The Ibis: Transformations in a Twentieth Century British Natural History Journal

@article{Johnson2004TheIT,
  title={The Ibis: Transformations in a Twentieth Century British Natural History Journal},
  author={Kristin Johnson},
  journal={Journal of the History of Biology},
  year={2004},
  volume={37},
  pages={515-555}
}
  • Kristin Johnson
  • Published 1 October 2004
  • Geography, Biology
  • Journal of the History of Biology
The contents of the British Ornithologists' Union's journal, The Ibis, during the first half of the 20th century illustrates some of the transformations that have taken place in the naturalist tradition. Although later generations of ornithologists described these changes as logical and progressive, their historical narratives had more to do with legitimizing the infiltration of the priorities of evolutionary theory, ecology, and ethology than analyzing the legacy of the naturalist tradition on… Expand
The origin of modern ornithology in Europe
TLDR
The “Stresemann revolution” went unnoticed in Great Britain, where the established editorial policy of the leading ornithological journal, The Ibis, from the 1920s to the mid-1940s was to publish articles based on a traditional definition of science, fact-gathering... Expand
History of Ornithology
Before the seventeenth century, interest in birds centred largely on folklore and their symbolic significance. Ray and Willughby's encyclopaedia, the Ornithology of Francis Willughby (1676 and 1678)Expand
Rethinking the Synthesis Period in Evolutionary Studies
TLDR
There was much more to evolutionary studies in the 1920s and 1930s than is suggested in the authors' commonplace narratives of this object in history, especially a shifting balance in the life sciences towards process-based biologies and away from object-based naturalist disciplines. Expand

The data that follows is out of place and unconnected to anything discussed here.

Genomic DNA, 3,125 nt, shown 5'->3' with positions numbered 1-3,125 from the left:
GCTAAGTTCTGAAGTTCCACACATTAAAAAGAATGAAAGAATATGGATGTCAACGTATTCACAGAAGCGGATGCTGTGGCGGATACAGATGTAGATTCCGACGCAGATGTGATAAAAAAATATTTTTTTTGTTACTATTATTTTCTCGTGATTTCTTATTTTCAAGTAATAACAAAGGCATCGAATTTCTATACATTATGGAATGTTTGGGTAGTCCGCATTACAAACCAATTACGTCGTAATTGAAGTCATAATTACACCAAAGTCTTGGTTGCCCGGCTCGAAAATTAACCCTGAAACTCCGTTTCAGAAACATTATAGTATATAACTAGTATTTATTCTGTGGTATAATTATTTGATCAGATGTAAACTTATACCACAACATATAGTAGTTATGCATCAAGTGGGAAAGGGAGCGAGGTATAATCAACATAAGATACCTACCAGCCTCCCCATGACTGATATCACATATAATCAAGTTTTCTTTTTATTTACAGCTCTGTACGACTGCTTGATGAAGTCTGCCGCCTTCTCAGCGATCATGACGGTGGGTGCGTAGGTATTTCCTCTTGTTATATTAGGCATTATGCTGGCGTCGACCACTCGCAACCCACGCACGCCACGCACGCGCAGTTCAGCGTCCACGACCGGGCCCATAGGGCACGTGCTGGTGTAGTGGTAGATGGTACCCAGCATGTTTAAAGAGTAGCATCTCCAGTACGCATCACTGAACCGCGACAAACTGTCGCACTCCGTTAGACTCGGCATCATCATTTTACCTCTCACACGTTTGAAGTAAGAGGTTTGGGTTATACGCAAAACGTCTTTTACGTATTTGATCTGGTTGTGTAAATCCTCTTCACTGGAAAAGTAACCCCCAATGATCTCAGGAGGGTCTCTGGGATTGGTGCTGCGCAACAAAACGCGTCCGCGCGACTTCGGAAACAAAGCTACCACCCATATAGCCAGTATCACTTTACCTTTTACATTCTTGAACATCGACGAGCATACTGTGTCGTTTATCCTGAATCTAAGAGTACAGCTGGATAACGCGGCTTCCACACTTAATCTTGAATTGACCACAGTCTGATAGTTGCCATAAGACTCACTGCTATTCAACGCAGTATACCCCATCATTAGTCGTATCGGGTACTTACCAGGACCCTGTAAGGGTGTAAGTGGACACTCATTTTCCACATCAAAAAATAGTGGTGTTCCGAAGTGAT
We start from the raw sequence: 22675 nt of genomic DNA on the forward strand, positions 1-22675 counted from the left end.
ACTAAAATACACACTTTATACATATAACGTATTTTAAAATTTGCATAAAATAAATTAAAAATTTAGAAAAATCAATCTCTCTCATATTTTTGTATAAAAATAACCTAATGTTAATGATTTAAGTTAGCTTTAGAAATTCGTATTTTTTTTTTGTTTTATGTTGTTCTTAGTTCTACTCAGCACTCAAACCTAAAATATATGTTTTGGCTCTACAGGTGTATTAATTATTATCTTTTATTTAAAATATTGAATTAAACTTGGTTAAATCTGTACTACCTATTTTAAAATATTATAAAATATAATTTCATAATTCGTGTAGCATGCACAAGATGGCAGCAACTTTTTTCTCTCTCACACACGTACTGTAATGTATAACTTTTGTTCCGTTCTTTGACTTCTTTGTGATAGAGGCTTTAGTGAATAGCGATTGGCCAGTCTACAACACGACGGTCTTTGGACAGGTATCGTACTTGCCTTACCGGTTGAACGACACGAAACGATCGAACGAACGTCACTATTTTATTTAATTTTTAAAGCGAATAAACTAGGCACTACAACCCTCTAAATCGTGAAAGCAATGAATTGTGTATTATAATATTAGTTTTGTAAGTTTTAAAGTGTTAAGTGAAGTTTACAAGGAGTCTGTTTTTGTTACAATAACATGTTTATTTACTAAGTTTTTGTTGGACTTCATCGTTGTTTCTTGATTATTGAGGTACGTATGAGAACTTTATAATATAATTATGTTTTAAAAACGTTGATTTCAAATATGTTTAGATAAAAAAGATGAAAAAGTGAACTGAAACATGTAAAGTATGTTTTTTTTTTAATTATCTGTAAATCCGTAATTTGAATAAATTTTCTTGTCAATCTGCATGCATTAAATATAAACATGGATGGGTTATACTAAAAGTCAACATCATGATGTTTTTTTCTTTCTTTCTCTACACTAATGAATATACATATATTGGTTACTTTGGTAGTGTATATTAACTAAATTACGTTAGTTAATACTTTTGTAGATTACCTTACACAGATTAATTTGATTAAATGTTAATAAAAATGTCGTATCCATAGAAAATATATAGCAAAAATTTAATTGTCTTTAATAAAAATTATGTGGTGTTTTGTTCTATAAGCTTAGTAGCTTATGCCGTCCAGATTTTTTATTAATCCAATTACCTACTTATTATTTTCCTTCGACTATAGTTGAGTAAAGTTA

Poetry and Precision: Johannes Thienemann, the Bird Observatory in Rossitten and Civic Ornithology, 1900–1930
TLDR
Thienemann's ornithology can only be understood by acknowledging its continuous interaction with the geographical and civic context in which it arose, according to this article. Expand
Alfred Newton's contribution to ornithology: a conservative quest for facts rather than grand theories
TLDR
Extremely conservative in most aspects of his life, Alfred Newton was nevertheless the first ornithologist to appreciate the significance of natural selection and constitutes an important figure in an era of ornithology that immediately precedes the current interest in field Ornithology. Expand
The development of ornithology in central Europe
TLDR
The ‘Golden Age’ of central European field ornithology from 1820 to 1850 saw the appearance of the splendid works of Johann Friedrich Naumann, Christian Ludwig Brehm, and Friedrich Faber, who established a sound basis for the study of birds in this region and beyond. Expand
Science and Sentiment: Grinnell’s Fact-Based Philosophy of Biodiversity Conservation
At the beginning of the twentieth century, the biologist Joseph Grinnell made a distinction between science and sentiment for producing fact-based generalizations on how to conserve biodiversity. WeExpand
ERNST MAYR AND THE "BIOLOGY OF BIRDS"
TLDR
It is argued a rather different Mayr emerges if the authors build their picture starting from the beginning of his career, which was work "behind the scenes" of traditional publication-based research. Expand
Evolución de los contenidos de la Revista Catalana d’Ornitologia: un análisis bibliométrico